By Mike Masnick
The incompetence of Homeland Security when it comes to actually doing things is well documented -- though, they're often so clueless that they take credit for successfully misleading Congress about their own failings. So I guess it should come as little surprise that a new report shows that DHS spent about $430 million of your taxpayer dollars to get all of its radios to communicate on the same frequency and it doesn't work. At all.
Of 479 radio users the DHS inspector general tested, only one knew how to tune into the common channel, the report stated. Personnel either were unaware the channel existed, could not find it, or switched to an outdated channel inherited from the Treasury Department.
“Personnel do not have interoperable communications that they can rely on during daily operations, planned events and emergencies,” acting IG Charles K. Edwards wrote in the report.
So what was the problem? Apparently no one in top management at DHS ever thought to tell the various departments that they should be using this common channel that they were spending so much money on getting ready for this usage:
The root of the disconnect, according to the report, is top department leaders have provided little guidance and no enforcement to ensure personnel use the channel. The shift to a single frequency began when the department formed in 2003.
“Components independently developed and managed their own radio programs with no formal coordination from DHS,” and as a result, “internal interoperability was not a priority for DHS components,” Edwards reported.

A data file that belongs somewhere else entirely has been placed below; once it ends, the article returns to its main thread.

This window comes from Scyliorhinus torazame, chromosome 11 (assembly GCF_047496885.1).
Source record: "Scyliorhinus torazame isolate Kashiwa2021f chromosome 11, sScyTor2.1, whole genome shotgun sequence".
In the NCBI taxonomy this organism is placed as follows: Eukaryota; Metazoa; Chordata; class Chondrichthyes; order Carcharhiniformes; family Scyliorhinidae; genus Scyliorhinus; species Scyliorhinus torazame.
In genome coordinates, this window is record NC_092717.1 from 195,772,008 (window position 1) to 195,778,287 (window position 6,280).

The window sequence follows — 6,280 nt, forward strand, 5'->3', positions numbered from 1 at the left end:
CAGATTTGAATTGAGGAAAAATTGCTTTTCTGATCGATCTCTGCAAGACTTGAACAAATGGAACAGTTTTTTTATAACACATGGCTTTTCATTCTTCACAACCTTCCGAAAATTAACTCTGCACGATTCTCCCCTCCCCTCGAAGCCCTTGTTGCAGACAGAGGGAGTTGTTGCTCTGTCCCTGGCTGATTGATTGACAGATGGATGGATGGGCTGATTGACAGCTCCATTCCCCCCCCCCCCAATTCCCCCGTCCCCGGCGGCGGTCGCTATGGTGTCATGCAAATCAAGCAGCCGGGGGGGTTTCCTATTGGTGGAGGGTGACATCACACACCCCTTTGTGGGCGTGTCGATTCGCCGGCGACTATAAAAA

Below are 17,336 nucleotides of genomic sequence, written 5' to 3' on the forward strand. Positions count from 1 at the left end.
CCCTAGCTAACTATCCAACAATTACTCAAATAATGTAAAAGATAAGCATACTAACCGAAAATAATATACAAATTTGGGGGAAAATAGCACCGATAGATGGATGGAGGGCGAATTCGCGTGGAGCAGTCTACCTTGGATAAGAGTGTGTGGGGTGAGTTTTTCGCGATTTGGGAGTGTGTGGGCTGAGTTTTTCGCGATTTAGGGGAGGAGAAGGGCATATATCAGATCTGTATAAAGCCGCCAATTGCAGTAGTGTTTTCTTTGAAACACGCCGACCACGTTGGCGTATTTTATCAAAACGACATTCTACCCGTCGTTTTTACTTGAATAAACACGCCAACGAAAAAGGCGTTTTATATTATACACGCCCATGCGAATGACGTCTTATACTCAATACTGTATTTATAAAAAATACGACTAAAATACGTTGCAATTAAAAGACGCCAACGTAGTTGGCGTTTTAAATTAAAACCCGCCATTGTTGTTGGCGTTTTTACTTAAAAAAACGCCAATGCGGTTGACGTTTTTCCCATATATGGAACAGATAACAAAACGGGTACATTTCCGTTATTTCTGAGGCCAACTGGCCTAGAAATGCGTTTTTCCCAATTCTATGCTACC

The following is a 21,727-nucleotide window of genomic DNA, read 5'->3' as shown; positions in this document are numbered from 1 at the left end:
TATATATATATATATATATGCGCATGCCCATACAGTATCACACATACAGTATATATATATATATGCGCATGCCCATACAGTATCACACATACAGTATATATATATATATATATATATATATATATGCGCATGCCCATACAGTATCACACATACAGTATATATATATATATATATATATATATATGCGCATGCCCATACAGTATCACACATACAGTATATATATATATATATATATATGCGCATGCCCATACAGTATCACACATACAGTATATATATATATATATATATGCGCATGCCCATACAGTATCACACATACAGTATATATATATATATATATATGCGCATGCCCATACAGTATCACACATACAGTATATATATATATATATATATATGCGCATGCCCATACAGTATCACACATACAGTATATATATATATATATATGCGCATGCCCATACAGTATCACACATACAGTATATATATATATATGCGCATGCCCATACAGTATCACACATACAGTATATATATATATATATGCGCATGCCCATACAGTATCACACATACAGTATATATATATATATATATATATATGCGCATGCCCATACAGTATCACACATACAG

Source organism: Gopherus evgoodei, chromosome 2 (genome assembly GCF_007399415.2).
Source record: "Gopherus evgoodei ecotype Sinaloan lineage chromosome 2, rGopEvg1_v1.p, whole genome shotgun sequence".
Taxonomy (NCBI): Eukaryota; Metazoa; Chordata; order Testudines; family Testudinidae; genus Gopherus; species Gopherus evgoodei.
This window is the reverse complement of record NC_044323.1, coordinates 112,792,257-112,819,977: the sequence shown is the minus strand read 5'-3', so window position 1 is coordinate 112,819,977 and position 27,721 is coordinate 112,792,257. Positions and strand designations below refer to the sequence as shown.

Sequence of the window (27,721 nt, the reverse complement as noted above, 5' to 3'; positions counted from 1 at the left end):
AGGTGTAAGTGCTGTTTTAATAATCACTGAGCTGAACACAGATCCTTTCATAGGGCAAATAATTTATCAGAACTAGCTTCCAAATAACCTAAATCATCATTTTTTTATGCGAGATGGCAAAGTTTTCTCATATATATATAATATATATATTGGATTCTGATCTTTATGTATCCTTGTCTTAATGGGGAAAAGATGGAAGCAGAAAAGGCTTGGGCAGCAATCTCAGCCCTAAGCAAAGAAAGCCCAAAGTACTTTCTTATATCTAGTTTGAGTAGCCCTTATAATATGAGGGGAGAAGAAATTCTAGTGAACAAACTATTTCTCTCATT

The report suggested that there should be someone in charge of actually coordinating all of this (what an idea!), but DHS officials shot back that they already have a "Joint Wireless Program Management Office." Of course, this only makes the situation worse, in that they basically admit that they have an entire office set up to work on this issue... and it's now apparent that the office did little to nothing in terms of actually accomplishing what needed to be accomplished. The author of the report pointed out that it's a bit silly to point to the office that failed to do its job as proof that they're now ready to deal with this issue.
So, in a normal business, when you screw something up this badly, people get fired. Lots of them. Who's getting fired for this? Shouldn't the head of DHS have to answer to the public as to why $430 million was spent under what appears to be totally incompetent management? What are they doing over there other than seizing domains and making up terrorist plots?
In the meantime, can we get our $430 million back?